Typical athletes know about the importance of having good nutrition and eating the proper foods to stay healthy. But what about the “average” athlete, those that do not have the benefit of being paid to be super fit or to travel to extreme environments? While many athletes are able to maintain a healthy and varied diet, there are others that need special care when it comes to what they put into their bodies. Here is a look at what the typical athlete eats when they are not working out.
Athletes need more than good nutrition when it comes to staying in shape, but they also need a lot more vegetables and protein as well. Vegetables and other high protein sources like fish and eggs make up a large part of the typical athlete’s diet. Athletes need plenty of carbohydrates as well, with whole grain breads and pasta being the staple of their diets. And of course, athletes in sports need to eat calories to fuel the high intensity exercise they perform.
About Typical Athlete Diet
The typical North American diet is generally high in fat and low in protein, which is not conducive to extreme physical activity. Athletes need to eat more fats and protein to help them to fuel their exercise routines, but they need to limit the amount of saturated fats and calories they consume. This means opting for lean meats, low fat dairy products and other products with less fat and fewer calories. Eating whole grains instead of refined grains are another common change an athlete can make to their typical athlete diet.
But don’t just take my word for it, because there have been some interesting studies conducted on nutrition and exercise by researchers at the University of Illinois’ College of Medicine. One study found that female endurance runners were less sensitive to insulin than male triathletes. The subjects were healthy, nonathletes; they did not suffer from heart disease, cancer or obesity. Their study showed that the insulin sensitivity was reduced in women who adhered to a low carbohydrate, low saturated fat, high protein and low calorie diet. The same study then revealed that lean endurance athletes who consumed a diet rich in carbohydrates but without protein and calories were more sensitive to insulin than endurance athletes who ate a high protein diet, but without carbohydrates.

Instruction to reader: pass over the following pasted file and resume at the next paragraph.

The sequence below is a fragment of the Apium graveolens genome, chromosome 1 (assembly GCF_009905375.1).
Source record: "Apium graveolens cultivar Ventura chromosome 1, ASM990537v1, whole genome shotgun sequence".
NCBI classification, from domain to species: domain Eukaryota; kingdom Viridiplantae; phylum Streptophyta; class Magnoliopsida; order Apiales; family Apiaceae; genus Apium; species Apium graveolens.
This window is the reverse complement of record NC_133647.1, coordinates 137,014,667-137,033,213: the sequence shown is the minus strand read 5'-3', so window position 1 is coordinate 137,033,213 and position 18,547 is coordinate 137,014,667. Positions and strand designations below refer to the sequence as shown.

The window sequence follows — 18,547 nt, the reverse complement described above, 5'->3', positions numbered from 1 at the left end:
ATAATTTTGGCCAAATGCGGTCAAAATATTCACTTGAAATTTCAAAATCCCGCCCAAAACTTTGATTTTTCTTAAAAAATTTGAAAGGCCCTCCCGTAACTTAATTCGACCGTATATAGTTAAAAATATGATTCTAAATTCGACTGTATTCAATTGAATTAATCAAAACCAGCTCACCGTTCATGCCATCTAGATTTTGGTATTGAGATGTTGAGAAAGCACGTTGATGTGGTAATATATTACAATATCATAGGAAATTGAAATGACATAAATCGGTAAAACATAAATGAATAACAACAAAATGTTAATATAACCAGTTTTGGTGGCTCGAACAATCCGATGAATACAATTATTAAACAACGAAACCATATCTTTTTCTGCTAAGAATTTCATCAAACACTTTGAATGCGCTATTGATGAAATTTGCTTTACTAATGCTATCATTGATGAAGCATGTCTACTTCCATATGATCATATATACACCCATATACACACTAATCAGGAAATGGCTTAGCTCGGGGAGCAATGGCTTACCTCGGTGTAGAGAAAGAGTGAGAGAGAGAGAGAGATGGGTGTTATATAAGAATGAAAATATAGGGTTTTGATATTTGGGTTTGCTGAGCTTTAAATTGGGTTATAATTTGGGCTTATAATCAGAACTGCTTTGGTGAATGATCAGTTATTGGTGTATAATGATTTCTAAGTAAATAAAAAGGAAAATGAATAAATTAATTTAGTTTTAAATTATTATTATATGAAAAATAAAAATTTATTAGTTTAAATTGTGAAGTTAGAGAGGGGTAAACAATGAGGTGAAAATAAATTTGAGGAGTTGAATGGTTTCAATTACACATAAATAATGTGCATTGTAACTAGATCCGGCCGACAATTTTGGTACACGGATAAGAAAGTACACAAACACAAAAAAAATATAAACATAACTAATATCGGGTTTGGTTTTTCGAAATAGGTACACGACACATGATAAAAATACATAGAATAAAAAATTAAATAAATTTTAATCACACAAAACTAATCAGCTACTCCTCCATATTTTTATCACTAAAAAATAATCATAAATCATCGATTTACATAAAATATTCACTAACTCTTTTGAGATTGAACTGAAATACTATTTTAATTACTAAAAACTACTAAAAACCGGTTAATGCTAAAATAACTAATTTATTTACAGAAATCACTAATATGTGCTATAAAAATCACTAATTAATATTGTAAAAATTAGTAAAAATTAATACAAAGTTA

Which Is Better – Typical Athlete Diet Or Carb Cycling Diet?
How can this be? The insulin resistance may be caused by the fact that the carbohydrate intake is higher and the fat intake is lower. In order to reduce insulin sensitivity, you need to eat a diet low in carbohydrates, but high in good fats. The next time you go shopping look for food that is made from olive oil, avocado, sesame oil, olive leaf extract, nuts, seeds, olives and fish. These are foods that are high in good fats and should be an important part of your workout and diet menus.
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There is one thing I forgot to mention here. Many athletes mistakenly believe that just because they are eating foods that are high in protein that their body will burn the extra fat for energy. This is not how the body works. Instead of burning fat, the metabolism of the athlete’s body begins to burn muscle instead. It takes a lot more time for the athlete to build muscle than it does for them to lose it. This explains why many athletes have trouble putting on weight after they stop working out.
A common mistake that many people make is eating a big meal right before exercising. Just like the athlete with insulin sensitivity, the post-workout meal is not to be eaten immediately. You want to give your body time to digest the food, adjust its levels of glycogen and repair any damaged muscles. If you consume a large meal right before your exercise session, you could be setting yourself up to fail or to do more damage than good.
By far the most important aspect of any successful diet is choosing the right type of diet, one that provides balanced and complete nutrition. All athletes and weight lifters alike need to implement a diet high in carbohydrates, but low in fat. To do this, you must learn how to read a food label, learn about carbohydrate cycling and learn about ketogenic diet systems. By combining this knowledge with a proper training program you will be able to eat right and still gain weight and muscle.